Advertisement. Scroll to continue reading.

A confusing legal process

Because of the dramatic economic pressure prompted by COVID-19, Gov. Kay Ivey issued a temporary halt on eviction proceedings in the state. That order expired on June 1, 2020. When the federal government’s initial moratorium on residential evictions was first issued in September, judges, landlords, law officers and tenants in Alabama and across the country were facing uncertainty with the eviction process.

As the state’s stay-at-home order came and went, and businesses and the state government began resuming more normal operations by May and June, some evictions ramped back up. By May 15, it was up to officials and judges in each county to determine whether to allow in-person hearings to resume, according to Rae Bolton, the lead attorney for Legal Services of Alabama. 

“A lot began to start again but some continued to have hearings only by Zoom, including evictions,” Bolton said. 

The CARES Act barred the filing of certain evictions from March through late July, with the CDC moratorium taking its place in early September, but the CDC moratorium — which Biden has extended through March — doesn’t block any case from being filed. Most renters in Alabama who meet the income and income loss requirements could be covered by the moratorium, but, in order to be covered, the tenant must fill out a form and provide it to their landlord.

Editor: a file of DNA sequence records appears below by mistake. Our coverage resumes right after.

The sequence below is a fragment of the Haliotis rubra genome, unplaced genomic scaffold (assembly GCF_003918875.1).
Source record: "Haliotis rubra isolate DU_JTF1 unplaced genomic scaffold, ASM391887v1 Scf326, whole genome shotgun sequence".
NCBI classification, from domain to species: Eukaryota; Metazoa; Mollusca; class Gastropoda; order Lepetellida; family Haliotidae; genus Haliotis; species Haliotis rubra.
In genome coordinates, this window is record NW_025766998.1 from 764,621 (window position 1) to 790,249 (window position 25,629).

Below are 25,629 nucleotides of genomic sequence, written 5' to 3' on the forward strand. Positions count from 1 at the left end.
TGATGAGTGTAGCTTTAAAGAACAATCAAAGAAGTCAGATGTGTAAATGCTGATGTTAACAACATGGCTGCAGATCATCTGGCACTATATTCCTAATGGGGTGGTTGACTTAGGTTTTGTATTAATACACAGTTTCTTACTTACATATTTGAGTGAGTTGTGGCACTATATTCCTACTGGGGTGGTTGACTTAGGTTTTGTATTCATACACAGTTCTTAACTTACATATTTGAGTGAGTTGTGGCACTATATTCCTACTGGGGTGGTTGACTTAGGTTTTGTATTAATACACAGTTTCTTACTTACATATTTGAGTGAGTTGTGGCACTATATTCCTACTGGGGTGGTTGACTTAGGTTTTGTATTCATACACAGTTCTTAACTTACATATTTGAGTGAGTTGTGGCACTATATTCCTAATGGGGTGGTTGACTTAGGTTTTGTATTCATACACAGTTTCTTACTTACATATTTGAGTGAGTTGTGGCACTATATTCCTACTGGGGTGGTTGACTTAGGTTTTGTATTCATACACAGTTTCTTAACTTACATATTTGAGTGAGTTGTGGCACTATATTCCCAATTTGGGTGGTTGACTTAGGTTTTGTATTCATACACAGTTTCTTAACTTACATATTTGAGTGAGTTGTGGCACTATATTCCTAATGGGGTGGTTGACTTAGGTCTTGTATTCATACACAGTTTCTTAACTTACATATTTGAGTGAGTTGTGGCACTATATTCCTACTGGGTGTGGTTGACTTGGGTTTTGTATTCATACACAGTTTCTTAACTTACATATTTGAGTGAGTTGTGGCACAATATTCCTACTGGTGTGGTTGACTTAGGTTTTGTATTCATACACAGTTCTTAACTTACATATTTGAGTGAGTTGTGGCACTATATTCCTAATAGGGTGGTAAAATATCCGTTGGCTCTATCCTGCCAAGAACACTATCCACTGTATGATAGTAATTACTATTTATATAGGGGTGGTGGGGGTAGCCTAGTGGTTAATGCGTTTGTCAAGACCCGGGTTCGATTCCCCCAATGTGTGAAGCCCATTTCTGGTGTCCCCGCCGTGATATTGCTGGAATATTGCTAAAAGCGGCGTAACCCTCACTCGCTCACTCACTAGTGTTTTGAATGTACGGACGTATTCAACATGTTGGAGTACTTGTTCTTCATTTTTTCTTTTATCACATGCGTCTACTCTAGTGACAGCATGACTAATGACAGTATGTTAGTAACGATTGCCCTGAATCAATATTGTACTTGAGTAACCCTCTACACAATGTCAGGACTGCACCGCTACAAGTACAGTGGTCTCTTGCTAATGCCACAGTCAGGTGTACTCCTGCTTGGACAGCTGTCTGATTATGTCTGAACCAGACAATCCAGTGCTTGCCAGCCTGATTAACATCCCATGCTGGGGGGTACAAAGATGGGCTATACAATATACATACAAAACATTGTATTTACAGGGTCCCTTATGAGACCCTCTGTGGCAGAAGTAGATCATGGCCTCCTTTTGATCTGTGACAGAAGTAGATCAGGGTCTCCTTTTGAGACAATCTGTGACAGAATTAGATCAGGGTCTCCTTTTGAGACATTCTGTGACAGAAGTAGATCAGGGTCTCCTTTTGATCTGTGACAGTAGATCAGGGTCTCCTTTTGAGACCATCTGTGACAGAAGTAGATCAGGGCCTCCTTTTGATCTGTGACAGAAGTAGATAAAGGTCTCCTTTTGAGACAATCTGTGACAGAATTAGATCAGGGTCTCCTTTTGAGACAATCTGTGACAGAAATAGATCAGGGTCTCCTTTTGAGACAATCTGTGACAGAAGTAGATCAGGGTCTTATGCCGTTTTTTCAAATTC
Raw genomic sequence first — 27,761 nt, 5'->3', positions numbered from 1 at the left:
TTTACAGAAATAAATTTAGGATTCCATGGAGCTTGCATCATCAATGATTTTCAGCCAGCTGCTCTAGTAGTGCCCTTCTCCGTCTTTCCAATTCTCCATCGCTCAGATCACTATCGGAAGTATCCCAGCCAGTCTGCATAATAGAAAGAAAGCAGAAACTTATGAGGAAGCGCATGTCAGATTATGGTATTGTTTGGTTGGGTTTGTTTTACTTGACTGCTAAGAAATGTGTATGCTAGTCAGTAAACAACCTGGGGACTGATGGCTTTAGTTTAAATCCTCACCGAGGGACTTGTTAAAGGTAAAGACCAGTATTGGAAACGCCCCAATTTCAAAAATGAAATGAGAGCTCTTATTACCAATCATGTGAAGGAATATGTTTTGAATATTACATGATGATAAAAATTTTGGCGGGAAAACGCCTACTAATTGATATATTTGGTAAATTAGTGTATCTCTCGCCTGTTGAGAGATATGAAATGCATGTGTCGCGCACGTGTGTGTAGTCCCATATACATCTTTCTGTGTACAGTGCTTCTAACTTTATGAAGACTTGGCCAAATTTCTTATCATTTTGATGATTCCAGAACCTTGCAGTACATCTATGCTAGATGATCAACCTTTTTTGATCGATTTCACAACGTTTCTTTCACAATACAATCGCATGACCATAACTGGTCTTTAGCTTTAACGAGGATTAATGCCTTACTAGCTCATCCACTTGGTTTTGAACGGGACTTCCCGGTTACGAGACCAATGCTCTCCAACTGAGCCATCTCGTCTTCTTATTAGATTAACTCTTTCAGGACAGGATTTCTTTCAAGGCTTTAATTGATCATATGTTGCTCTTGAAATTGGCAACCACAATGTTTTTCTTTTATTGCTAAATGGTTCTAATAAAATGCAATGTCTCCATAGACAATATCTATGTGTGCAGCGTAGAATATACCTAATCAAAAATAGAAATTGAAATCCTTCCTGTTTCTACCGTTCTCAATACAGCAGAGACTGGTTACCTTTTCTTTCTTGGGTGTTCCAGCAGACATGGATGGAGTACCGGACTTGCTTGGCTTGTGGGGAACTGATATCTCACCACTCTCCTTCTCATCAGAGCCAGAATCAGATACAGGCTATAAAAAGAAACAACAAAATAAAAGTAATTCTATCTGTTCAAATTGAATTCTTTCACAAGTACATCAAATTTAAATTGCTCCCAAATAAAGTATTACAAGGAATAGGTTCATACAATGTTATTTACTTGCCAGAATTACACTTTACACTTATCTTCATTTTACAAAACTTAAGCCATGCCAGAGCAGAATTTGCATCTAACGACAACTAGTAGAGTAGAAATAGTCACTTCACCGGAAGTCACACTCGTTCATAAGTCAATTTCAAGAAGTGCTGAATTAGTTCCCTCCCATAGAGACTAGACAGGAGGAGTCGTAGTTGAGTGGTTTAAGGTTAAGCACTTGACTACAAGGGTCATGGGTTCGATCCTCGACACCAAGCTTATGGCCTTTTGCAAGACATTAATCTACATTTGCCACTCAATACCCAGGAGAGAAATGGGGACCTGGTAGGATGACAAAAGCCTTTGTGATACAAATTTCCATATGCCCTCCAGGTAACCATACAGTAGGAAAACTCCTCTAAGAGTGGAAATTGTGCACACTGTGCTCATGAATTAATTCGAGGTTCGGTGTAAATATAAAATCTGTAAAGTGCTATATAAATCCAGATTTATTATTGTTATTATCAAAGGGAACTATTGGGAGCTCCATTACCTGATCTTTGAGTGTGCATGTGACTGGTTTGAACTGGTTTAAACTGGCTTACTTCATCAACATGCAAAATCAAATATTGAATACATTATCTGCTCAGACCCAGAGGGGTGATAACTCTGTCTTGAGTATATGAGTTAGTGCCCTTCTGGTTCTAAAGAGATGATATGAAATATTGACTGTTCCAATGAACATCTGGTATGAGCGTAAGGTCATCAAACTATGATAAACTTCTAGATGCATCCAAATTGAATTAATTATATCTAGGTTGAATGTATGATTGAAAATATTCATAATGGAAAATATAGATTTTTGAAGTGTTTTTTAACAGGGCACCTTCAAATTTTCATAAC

“A tenant/defendant has to basically ‘opt-in’ to the protections by submitting the declaration form, and even then, courts are allowing lawsuits to be filed and placed on hold,” Bolton said.

Meanwhile, the moratoriums also slowed the court process for many cases as some courts struggled to keep up with new eviction cases and deal with the cases that were already backlogged in the court system.

“Where we have seen the biggest issue is that we are a few months behind on instituting evictions. Much of the court system was shut down for a great deal of the summer due to COVID-19, so this delayed any cases that were already in the system,” said Jefferson County Sheriff’s Sgt. Joni Money.  “So, we are facing a backlog on those that were ordered by the court, but we couldn’t serve those along with the case backlogged in the courts.”

Advertisement. Scroll to continue reading.

The CDC’s enacted regulations allowed tenants to potentially “stay,” or stop, an eviction case filed against them. While these rules and laws are helpful to tenants and the public’s health, proponents say, these stays have had consequences for the livelihoods of many landlords who rely on rental income to pay their own mortgages and other bills. Tenants covered by the CDC order do not have to pay rent until the order expires, meaning that landlords cannot receive rental income from those tenants.